On "Evil of the Daleks"

Thanks to a poster on rec.arts.drwho I’ve received a reconstruction of the Patrick Troughton Doctor Who serial, “Evil of the Daleks.”

Disappointed in “Evil of the Daleks”? Far from it.

I enjoyed it immensely. The sound quality was crystal clear, the still pictures were rock-solid, the one extant episode looked very good, and all in all I wish I could trade all of “Time-Flight” for just one more episode of “Evil,” preferably the final episode just to see the fight in the Dalek throne room in all its glory, but I’d settle for any other episode, too, maybe episode four where there’s so little dialogue but so much action with Jamie and Kemel skulking through the mansion.

Troughton’s performance was just incredible. After the NAs it’s easy to think of McCoy as being the cold, manipulative Doctor, but Troughton’s Doctor in “Evil” was just as manipulative, maneuvering Jamie into running the maze, maneuvering the Daleks into infecting themselves with the Human Factor. And the Daleks! Scheming, alien, and just plain evil. And when the Dalek Supreme tells the Doctor that he’s done their work by isolating the Dalek Factor, that’s a pretty chilling moment. I got the sense that the Doctor has probably never been so close to losing, to being beaten by a foe. Here was the Doctor out-thought, and that’s a take-your-breath-away moment if ever there was one.

And yes, the Beatles are heard in episode one.

I’ve heard that “Evil” is going to be released as part of the missing episode audios early next year; I’ll probably pick that up, because I’m curious how episode four comes across in the audio since almost nothing is said during the episode. It’s almost all Jamie and Kemel sneaking through the mansion, avoiding the Daleks, and while I got a sense of what was going on from the telesnaps, the audio track doesn’t lend itself to making a coherent story on its own, at least in that part.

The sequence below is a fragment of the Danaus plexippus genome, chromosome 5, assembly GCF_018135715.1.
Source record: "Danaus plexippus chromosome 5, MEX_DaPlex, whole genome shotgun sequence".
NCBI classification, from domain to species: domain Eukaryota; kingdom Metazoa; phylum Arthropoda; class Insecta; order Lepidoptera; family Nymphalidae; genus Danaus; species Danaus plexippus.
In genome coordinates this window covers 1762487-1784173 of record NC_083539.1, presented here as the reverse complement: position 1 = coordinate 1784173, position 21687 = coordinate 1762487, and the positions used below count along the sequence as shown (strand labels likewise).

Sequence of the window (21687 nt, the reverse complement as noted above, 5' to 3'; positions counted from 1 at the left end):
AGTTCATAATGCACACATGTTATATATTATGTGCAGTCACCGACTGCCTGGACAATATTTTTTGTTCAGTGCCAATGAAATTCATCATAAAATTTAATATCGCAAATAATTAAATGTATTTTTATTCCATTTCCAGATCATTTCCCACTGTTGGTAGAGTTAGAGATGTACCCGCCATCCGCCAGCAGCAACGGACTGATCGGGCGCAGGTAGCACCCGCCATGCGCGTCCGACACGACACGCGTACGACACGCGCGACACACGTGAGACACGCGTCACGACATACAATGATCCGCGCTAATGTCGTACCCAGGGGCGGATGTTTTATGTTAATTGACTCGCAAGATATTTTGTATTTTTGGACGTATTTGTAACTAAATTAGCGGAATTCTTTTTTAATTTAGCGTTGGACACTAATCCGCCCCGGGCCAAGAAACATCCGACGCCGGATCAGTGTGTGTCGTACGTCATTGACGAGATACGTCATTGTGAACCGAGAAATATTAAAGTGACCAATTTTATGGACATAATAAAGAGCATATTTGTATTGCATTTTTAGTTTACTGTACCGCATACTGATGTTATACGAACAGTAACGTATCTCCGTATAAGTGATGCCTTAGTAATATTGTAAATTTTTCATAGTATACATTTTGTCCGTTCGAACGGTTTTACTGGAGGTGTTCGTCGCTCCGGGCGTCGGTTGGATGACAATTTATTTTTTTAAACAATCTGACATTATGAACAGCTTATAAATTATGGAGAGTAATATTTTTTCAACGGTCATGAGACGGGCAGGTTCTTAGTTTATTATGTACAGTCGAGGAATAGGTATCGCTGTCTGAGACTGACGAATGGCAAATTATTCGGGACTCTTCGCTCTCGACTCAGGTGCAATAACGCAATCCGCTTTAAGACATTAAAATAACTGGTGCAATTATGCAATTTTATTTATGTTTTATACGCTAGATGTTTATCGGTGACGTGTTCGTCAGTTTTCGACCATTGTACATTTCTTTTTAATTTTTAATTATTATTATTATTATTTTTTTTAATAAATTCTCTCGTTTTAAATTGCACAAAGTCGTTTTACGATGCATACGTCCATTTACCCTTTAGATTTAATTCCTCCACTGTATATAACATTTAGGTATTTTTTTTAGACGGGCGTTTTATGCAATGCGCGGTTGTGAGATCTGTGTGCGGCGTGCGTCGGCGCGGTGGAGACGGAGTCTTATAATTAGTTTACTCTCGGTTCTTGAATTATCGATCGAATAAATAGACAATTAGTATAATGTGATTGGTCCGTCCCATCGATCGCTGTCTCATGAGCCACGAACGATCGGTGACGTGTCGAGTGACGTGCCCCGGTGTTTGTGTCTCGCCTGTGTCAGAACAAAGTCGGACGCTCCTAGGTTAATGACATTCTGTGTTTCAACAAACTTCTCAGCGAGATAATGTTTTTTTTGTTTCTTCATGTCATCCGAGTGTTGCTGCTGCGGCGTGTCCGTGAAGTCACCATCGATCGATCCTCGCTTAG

Looking at episode two, you realize what’s really been lost when all the episodes were junked. The production looks at though it was high-class, pushing the budget to its limit, wringing every last penny that they could and putting it up on the screen. Looking at the Second Doctor Handbook, “Evil of the Daleks” was made for about one-fourth of the per episode budget of an episode of Star Trek at the same time. When I realized that, I was quite honestly astounded.

Another random thought. I’ve heard it said that “Evil” represents the “final end” of the Daleks. The Doctor says that himself at the very end of the story. And recently on r.a.dw there was a lengthy discussion about how “Remembrance” violated “Evil’s” ending by destroying Skaro thousands of years before “Evil.” But I started thinking about it, and I don’t believe there really is that much of a problem. In “Remembrance” Davros detonates the Hand of Omega and destroys Skaro’s sun at some point in the future. That wouldn’t necessarily destroy Skaro itself, however. If Skaro’s sun flamed out and collapsed into a black hole or somesuch (which is what I think the Hand of Omega was designed to do), Skaro wouldn’t be affected to any great degree. There would still be a gravity source at the center of the solar system, and Skaro’s orbit would not have been affected, because while the star itself had been snuffed out, the mass would remain as a white dwarf, neutron star, or a black hole. Skaro just wouldn’t be receiving sunlight, so the planet would be plunged into permanent night. Do Daleks need sunlight? I don’t imagine so. I think they’d get along just fine without a bright light source in the sky. If anything, snuffing out Skaro’s sun would probably make the Daleks madder than hornets.

So, needless to say, I really like this theory. Works a lot better for me than the way John Peel handled the “Remembrance”/”Evil” problem in War of the Daleks. (There he had the Daleks trick the Doctor into tricking Davros into destroying a planet the Doctor thought was Skaro but really wasn’t. Or something like that.)

“Evil.” Just good stuff. 🙂

Leave a Reply

Your email address will not be published. Required fields are marked *